This August, Governor Eliot Spitzer signed the Nursing Mothers in the Workplace Law, which requires all New York employers to allow employees who are nursing mothers to express breast milk during break periods. The law mandates that opportunities to express milk must be given during either paid or unpaid breaks, but does not require the creation of paid break periods. If existing breaks, including meal time, are insuffi cient to meet the reasonable needs of an employee wishing to express milk, the employer must offer additional time but need not compensate the employee for that time. The law affords this protection for a three-year period following the birth of an employee’s child.

In addition, the law calls upon employers to make “reasonable efforts” to provide private spaces suitable for these activities near the workplace, and forbids employers from taking any adverse action against employees for availing themselves of this option. The term “reasonable efforts” is not defi ned.

The Nursing Mothers in the Workplace Law is effective immediately. The statute does not create a private right of action; an employee may not sue her employer in state court to enforce the provisions of this law, but must instead fi le a complaint with the appropriate state administrative body. The New York State Department of Labor is responsible for enforcing this provision of the Labor Law, and it is expected to construe its provisions liberally in favor of employees. Consequently, employers are encouraged to adjust their policies and handbooks accordingly and to make every reasonable effort to designate an appropriate private space in their workplace.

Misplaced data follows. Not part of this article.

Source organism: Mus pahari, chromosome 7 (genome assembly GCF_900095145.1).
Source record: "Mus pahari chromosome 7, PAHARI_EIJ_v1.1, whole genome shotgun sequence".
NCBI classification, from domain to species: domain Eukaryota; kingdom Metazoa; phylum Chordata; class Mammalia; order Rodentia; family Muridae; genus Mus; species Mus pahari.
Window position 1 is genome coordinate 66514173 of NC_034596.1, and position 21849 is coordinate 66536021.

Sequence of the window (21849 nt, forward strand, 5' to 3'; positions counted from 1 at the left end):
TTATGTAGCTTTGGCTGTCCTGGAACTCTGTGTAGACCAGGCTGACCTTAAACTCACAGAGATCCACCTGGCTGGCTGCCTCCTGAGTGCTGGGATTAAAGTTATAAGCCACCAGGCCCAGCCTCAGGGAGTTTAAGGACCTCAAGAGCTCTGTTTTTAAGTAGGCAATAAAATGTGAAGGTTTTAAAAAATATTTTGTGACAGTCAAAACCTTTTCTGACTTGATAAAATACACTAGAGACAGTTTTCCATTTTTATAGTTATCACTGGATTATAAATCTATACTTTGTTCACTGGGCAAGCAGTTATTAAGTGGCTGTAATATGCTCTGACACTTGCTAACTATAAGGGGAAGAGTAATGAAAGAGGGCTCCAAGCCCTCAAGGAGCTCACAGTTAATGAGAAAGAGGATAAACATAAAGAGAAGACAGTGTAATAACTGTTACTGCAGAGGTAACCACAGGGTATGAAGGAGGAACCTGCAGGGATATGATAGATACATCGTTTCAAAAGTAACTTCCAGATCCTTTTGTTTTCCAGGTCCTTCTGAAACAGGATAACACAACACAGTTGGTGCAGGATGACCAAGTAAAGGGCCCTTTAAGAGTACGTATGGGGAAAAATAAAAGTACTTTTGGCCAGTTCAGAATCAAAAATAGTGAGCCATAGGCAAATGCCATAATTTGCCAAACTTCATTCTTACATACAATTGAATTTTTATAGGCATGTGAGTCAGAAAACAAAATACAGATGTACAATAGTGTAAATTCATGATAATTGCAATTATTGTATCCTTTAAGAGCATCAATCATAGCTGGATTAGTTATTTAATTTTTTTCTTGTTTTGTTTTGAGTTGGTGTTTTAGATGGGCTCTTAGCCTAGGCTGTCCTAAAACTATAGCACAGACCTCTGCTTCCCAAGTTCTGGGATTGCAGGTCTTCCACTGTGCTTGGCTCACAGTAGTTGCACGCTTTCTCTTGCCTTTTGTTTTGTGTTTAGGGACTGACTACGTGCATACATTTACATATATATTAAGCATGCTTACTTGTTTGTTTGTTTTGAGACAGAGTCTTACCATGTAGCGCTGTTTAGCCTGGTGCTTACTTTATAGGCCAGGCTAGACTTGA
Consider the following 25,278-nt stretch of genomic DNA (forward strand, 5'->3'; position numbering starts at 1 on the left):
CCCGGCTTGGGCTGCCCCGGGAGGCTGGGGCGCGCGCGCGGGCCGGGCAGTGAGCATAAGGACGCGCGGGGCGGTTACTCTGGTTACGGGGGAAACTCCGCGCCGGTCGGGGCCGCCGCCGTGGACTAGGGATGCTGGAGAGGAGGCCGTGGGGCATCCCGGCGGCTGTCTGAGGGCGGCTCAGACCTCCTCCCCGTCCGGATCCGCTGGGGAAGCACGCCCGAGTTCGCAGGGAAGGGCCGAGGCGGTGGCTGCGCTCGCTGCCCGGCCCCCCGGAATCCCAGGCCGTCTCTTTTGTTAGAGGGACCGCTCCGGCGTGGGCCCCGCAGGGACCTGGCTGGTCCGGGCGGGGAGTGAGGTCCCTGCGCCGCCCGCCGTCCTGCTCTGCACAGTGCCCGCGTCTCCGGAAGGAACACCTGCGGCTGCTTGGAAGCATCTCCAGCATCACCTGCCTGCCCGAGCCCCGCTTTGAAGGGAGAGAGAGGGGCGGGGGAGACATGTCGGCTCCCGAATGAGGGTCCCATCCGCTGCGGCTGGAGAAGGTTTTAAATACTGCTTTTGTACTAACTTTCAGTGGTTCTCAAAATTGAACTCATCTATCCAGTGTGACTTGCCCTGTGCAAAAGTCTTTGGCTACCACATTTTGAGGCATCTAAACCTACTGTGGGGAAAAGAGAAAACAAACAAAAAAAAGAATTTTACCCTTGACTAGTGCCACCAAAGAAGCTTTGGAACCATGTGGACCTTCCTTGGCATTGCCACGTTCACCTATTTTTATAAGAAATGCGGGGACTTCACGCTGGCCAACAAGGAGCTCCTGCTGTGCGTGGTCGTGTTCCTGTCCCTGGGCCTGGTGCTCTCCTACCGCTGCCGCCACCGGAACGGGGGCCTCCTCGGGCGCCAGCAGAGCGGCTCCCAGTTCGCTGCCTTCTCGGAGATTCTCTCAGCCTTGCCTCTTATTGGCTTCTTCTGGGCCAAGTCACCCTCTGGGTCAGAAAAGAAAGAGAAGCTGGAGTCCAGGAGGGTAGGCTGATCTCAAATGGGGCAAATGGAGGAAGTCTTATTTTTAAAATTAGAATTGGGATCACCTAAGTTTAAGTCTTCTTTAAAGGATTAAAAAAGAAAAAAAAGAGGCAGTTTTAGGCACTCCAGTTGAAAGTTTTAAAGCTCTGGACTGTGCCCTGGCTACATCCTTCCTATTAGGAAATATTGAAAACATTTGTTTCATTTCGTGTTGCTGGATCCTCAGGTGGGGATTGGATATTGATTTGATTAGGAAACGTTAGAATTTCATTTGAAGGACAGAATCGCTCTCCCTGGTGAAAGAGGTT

New York joins thirteen other states, including California, Illinois and Connecticut, that have statutes calling for employers to accommodate breastfeeding mothers.

Text of the Nursing Mothers in the Workplace Law

“An employer shall provide reasonable unpaid break time or permit an employee to use paid break time or meal time each day to allow an employee to express breast milk for her nursing child for up to three years following childbirth. The employer shall make reasonable efforts to provide a room or other location, in close proximity to the work area, where an employee can express milk in privacy. No employer shall discriminate in any way against an employee who chooses to express breast milk in the workplace.”